A turning point for South African film
25 Feb 2019 ARTS & CULTURE
By Nomali Cele
South African film has been going through a different stage in recent years and 2018 seems to have been a peaking moment. For two decades post-apartheid, a lot of our film storytelling focused on the atrocities of the apartheid period. This was a necessary and important undertaking. However, it seemed to shrink the pool and limit the kinds of stories we were allowed to tell.
The 2010s decade has been a turning point in that regard for South African film, showing that our stories can exist side-by-side; history and biopics on the same screens with stories that show who we are and where we are right now. 25 years into democracy, that’s a good change of lanes.
The decade before had a few feature films that were based in the present or, in the case of the 2009 film District 9, a reimagined, sci-fi past. But by large, the themes for the decade were historical films, crime dramas or HIV awareness projects. If something was light, it was a Leon Schuster slapstick production, such as Mr Bones or Mama Jack, which all came with a generous helping of blackface. Or it was an Afrikaans romantic comedy?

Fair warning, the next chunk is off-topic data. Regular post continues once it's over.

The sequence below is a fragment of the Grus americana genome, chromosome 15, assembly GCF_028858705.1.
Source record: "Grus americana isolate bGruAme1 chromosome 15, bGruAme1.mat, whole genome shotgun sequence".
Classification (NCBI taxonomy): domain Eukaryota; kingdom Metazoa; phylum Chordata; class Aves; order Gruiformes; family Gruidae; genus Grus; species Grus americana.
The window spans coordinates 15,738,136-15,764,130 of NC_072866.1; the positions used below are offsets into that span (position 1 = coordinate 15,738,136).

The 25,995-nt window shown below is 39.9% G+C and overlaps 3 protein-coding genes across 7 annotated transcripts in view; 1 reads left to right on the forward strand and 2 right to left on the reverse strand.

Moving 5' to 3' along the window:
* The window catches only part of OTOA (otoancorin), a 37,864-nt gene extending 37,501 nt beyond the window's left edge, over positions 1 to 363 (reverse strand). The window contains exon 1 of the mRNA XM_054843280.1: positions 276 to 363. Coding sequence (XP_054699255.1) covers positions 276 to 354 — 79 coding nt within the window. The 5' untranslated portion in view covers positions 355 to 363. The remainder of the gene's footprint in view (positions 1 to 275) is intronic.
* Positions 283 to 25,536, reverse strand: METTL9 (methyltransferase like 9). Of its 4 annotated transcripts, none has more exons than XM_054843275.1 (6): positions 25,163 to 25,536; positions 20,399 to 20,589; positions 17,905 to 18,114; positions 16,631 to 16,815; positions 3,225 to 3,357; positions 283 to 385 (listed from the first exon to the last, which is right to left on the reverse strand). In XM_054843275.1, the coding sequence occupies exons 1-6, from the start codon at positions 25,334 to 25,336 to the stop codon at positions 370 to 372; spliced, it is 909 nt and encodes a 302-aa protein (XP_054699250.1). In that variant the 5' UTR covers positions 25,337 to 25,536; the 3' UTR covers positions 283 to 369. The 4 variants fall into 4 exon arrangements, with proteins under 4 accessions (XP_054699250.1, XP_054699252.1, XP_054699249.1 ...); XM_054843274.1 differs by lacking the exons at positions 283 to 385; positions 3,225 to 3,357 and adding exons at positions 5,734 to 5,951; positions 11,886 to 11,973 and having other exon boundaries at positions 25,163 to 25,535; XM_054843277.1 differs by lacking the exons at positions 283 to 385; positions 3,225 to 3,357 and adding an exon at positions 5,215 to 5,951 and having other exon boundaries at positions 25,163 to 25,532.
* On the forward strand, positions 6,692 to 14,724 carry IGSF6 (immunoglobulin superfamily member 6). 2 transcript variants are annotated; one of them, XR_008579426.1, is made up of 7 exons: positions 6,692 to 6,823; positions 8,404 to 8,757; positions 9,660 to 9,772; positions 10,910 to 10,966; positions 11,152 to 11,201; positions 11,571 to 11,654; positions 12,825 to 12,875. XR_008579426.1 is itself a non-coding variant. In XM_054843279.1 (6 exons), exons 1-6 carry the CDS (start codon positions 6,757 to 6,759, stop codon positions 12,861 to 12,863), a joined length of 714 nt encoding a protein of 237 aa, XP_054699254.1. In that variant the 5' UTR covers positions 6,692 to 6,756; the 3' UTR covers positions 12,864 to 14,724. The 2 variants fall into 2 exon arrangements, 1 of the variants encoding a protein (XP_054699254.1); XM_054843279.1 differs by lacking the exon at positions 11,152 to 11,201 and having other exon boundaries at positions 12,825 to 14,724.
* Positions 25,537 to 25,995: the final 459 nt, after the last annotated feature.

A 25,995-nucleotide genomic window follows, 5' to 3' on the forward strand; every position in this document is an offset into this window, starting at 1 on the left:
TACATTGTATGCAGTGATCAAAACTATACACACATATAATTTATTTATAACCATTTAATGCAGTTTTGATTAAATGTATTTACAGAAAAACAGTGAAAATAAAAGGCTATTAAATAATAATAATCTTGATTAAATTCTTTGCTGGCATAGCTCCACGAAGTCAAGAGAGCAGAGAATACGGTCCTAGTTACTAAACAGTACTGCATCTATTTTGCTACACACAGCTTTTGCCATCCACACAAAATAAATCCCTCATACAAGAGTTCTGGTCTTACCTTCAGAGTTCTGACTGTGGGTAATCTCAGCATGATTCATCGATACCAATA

This period of our film industry makes sense and was necessary. We needed to tell stories about our history. We needed to make our people aware of HIV and work towards destroying stigma against the disease. But it sure is good, as a South African film consumer, to have an industry that isn’t just an awareness machine; an industry built to entertain me.
In the last two to three years, cinema-goers have had the opportunity to enjoy Happiness is a Four-Letter Word, adapted from the novel of the same name by author Cynthia Jele, Ayanda, Tell Me Sweet Something, Inxeba Kalushi, Catching Feelings, Five Fingers for Marseille, Looking For Love and many others. 2019 has added to the mix, the positively received Matwetwe from executive producer Black Coffee and writer-director Kagiso Lediga.
South Africa is a very young democracy and this it’s expected that as we learn who we are and the different values we have at each stage, so too will our arts reflect that. It can be argued that current, carefree films help create a profitable film industry. If the view is that “oh we know that story about x apartheid event”, viewers will opt to spend their money on something else; likely something international.
But when there are different kinds of local films available, then the audience is able to choose between three or more local films to watch at any given time. Variety also means that different kinds of audiences are catered for.
This is only a start for the South African film industry.